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March 05, 1985 - Image 1

Resource type:
The Michigan Daily, 1985-03-05

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Ninety-five Years
Editorial. Freedom




Windy and cold with snow
showers and highs near the mid-

ol. XCV, No. 120 Copyright 1985, The Michigan Daily Ann Arbor, Michigan - Tuesday, March 5, 1985 Fifteen Cents Ten Pages

oses bid
or super-
A National Science Foundation plan
to finance four "supercomputer" cen-
ters across the country has passed over
a bid by the University to locate one of
e centers in Ann Arbor.
The University was in contention for
one of the $40 million machines when
the foundation made "seven or eight"
sight visits last September. However, in
a press conference last Monday, NSF
officials turned down the University in
favor of Princeton University, the
University of Illinois - Urbana-Cham-
paign, Cornell University, and the
University of California-San Diego.
UNIVERSITY researchers involved
in writing the proposal and organizing
the sight visit expressed disappoin-
tment over the selection.
William Martin, a professor of
nuclear engineering said that while
present research projects in the depar-
tment will not suffer, the computers
could have "started some new projec-
ts" at the University.
:Martin had been working with Greg
Marks, the University's computer
systems specialist, and Mathematics
Prof. L. Ridgeway Scott for two years
to obtain the supercomputer for Ann
A Supercomputer allows much faster
access to information and has a greater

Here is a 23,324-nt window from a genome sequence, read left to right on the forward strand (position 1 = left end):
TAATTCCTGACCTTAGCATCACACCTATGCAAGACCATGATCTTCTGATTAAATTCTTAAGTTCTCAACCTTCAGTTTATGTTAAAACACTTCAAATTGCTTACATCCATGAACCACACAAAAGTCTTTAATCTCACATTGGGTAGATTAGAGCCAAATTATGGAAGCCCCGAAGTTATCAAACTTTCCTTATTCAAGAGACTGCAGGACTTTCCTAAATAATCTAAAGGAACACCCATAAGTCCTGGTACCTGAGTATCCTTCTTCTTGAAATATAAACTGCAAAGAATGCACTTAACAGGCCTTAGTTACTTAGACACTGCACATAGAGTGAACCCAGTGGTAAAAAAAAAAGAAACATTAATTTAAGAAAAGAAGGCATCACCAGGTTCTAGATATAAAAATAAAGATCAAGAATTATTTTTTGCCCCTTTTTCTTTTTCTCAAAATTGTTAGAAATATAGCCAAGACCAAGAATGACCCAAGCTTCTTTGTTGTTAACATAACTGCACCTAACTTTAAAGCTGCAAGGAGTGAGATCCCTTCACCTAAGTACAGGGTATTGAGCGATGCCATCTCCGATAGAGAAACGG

memory capacity than any other com-
puter available. Martin said the
machine could potentially accelerate
the University's present system by a
factor of fifty.
APPLICATIONS for the machines
include traditional mathematics and
physics disciplines, but also extend into
social sciences and medical sciences.
Faculty members from the departmen-
ts of economics, political science, and
health physics were among those who
made presentations when NSF officials ,
visited in September.
Jim Bottum, a staff associate at the
foundation refused to comment on why
the University was not selected, but
Martin said the ieason may be that the
University's proposal' asked for a
Japanese-made supercomputer. The
four sites receiving funding had asked
for Ame~rican made equipment.
MARTIN SAID the Univesity had
requested the Japanese-made Fujitsu
computer because it could be most
easily integrated into the University's
present system.
"We could have just dropped it in
UMNet," said Martin, referring to the
network which connects the computer
}systems of various departments across
the University.
See COMPUTER, Page 3

Activists request



Two members of the Progressive Student Network,
released from prison Sunday night after serving a twelve day
jail term for trespassing, met with University President
Harold Shapiro yesterday to try to persuade him to ban
research with potential military applications from campus.